Ellen’s very allergic to cats. And other things too, of course, but if I ever want any chance of her being able to come in my house, there can’t be any traces of a cat having lived there. The fact that a cat is living here means that my house (which I really like, by the way) is totally off limits to her. She’s never been inside.

Now, I very much enjoy all the time I spend at her house, but it would be nice if she could come over and see me once in a while. It’s going to be a lot of work getting the house into a state where she can visit (and keeping it there as well), but I think it’s worthwhile to make the attempt. There’s no point in even starting any of that work while Haru still lives here.

So I have a problem. My ideal solution would be to find a friend for him to go and live with so I could go and visit him sometimes. I don’t know how likely that is. After that, it’s probably putting up “free to a good home” signs at work or possibly the Humane Society, which I’d prefer not to have to do.

I’ve been procrastinating on this for a while, because really, I’d rather not have to contemplate getting rid of the little guy. I’ve grown somewhat attached. He’s a sweet kitty with his own little personality. He’s affectionate and playful and just wants a little attention from time to time. He deserves a good home, and if I could, I would have liked to be the one to give it to him.

I’m just sorry I can’t.

The Vagaries of PageRank

I was mentioning to Matt very late at Denny’s in Belleville that Google wasn’t giving my blog a whole lot of love. I’d supposed that was probably because nothing actually links to it, but he suggested that I try Google Webmaster Tools and see if there’s a problem with the crawler. (Matt’s generally more up on web stuff than I am these days. My web skills have atrophied a bit).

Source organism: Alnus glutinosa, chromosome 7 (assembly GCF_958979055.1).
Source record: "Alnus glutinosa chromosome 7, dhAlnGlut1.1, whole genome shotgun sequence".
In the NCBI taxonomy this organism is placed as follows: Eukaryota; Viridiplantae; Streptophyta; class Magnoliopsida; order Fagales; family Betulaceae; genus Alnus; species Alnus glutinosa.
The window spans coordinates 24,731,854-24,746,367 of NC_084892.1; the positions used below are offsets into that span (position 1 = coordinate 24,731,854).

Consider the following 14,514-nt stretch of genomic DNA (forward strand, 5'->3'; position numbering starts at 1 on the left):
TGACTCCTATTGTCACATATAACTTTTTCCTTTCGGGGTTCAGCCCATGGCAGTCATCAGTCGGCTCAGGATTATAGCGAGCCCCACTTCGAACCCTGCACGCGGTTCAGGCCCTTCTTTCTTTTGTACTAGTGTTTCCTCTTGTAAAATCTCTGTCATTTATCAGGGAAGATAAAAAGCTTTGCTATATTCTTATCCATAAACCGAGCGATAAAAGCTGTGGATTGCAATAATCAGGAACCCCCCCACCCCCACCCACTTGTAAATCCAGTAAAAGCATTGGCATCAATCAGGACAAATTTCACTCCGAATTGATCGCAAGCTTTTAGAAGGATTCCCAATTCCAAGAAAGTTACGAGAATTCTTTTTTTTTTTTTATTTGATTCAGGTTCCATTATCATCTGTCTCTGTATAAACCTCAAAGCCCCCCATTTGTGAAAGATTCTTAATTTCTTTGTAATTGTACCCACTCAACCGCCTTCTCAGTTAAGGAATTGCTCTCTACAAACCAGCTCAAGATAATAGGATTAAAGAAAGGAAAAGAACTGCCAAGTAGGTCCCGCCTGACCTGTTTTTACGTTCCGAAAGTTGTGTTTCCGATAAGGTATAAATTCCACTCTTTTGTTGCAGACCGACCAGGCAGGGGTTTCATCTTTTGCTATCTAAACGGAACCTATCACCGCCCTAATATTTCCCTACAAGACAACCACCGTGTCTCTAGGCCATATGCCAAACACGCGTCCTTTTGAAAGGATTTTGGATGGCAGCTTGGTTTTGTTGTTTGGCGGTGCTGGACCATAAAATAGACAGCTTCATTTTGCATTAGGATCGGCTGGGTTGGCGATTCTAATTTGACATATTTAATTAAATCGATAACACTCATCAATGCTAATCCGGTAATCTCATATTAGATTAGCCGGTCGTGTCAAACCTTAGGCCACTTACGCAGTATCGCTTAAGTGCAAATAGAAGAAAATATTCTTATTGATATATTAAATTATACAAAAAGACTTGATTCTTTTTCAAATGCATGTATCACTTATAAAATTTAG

It turns out there was nothing wrong with the crawler; nothing actually links here.

I figured, though, that I could possibly take advantage of my (considerably depleted) influence on the webs and put up some links.

I finally put up a link from my homepage, something I’ve been really reluctant to do. But I figured, what the hell? At the moment, I’m less embarrassed about the blog than I am about the homepage.

I also figured I’d slip in a sly link onto the Abslom Daak site. It was then that I realized that I let the domain name expire. For two months.

Oops.

Fortunately, I was still able to renew it. So that was nice. That’s the only site where I have any pagerank at all (and probably quite a bit less now). *sigh*

Anyway, I think I’m going to make a project out of redoing the homepage sometime in the near future, to make it a bit more professional and a bit less 1996 university student.

Also, I wouldn’t be offended by a link to the blog (or the homepage) if you’ve got a site somewhere. (Also, I know of at least one person who’s linking to my livejournal when he should really be linking to the blog. I’ll probably have to pester him in person, rather than leaving a parenthetical note at the bottom of a blog post…)